Way back when President Obama was “likable” and Mitt Romney wasn’t and the media were delighted to harp on the topic, Republicans would acknowledge, “Yup, he has a rotten record, but the voters sure do like him.” They’d then shake their heads and express amazement. “Why do they like him?”
Republicans, by and large, never did. They saw in Obama the intellectual lightweight of the sort they saw in school, the fellow who thought himself the smartest guy in the room and wasn’t particularly nice or kind or even funny. This was the guy who told Hillary Clinton she was “likable enough.” Well before the election they saw a guy who didn’t miss a beat in his prepared remarks, nor shed a tear when the Fort Hood massacre occurred. This was the fellow who labeled opponents as evil or dumb, and either way, he told us, ready to put party over country. Republicans got why voters liked Bill Clinton; heck, many of them liked Clinton, but they never understood why the remote, condescending president would be liked by ordinary voters.
The mistake was in assuming the American people knew him like they did. Like a sulky teenager at Grandma’s house, Obama managed to put a smile on his face and make small talk when the voters were looking. Americans really wanted to like him, really wanted to feel good about their 2008 choice. Then came the debates and Obama’s petty, angry reaction that followed. Oops, the mask slipped.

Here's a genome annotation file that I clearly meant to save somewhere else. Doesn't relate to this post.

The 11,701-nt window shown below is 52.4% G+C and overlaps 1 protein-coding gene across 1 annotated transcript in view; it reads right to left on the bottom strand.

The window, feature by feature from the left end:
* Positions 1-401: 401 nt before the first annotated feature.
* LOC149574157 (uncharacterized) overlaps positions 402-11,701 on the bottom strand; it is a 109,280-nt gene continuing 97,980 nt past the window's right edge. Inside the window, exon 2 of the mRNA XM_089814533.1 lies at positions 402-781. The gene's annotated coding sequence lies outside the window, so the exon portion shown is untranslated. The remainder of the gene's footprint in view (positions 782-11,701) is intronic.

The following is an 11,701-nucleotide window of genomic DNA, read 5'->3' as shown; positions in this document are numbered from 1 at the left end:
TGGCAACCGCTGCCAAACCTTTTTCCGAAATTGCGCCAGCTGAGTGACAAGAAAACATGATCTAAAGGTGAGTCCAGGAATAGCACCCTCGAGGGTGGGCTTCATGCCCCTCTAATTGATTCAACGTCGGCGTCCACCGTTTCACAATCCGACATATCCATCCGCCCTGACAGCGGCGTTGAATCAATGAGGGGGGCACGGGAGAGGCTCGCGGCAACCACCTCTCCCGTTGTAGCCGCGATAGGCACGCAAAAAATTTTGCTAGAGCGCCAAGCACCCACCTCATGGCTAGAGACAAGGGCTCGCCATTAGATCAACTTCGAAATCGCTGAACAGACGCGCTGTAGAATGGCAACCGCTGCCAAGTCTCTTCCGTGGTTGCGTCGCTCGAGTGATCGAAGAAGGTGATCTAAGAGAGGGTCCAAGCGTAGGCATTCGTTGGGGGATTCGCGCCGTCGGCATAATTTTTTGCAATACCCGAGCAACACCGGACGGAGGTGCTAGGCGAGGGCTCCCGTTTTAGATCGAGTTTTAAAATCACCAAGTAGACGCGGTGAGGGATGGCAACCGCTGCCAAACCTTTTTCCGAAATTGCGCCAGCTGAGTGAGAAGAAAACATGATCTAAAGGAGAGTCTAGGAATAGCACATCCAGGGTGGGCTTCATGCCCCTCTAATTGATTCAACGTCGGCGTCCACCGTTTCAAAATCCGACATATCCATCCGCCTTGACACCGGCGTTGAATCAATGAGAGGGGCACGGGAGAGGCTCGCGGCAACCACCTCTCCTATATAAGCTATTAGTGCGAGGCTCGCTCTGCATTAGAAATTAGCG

Why was he rudely not making eye contact in Denver? Why was his VP being so obnoxious when that nice, young man was trying to explain all about taxes? With each debate Obama’s nice-guy persona melted until there was nothing left of it. Now the sullen teen didn’t care to be on his best behavior. He sneered and insulted, leaving the big things about the country to harp on the small and petty things about his nemesis. It began with trivial things (Big Bird), moved on to personal jabs (“binders full of women,” “Romnesia”) and wound up with vulgarities (“bull*****r”) and the disgusting insinuation that his opponents didn’t understand that “rape is rape.” Who was this guy?
Welcome to our world, the Republicans muse. The irony is that not only was Mitt Romney, upon further inspection, plenty likable, but Obama showed himself not to be likable, let alone admirable.
Obama is scrambling to try to turn out his base, understanding that amid the insults, sneers and pettiness he lost a great deal of the moderate middle of the electorate, especially women. The catch here is that he’s done nothing to inspire them either. This may be one of those exceptions to the “nice guys finish last” rule. Romney hopes that, in the end, voters find Obama not likable enough.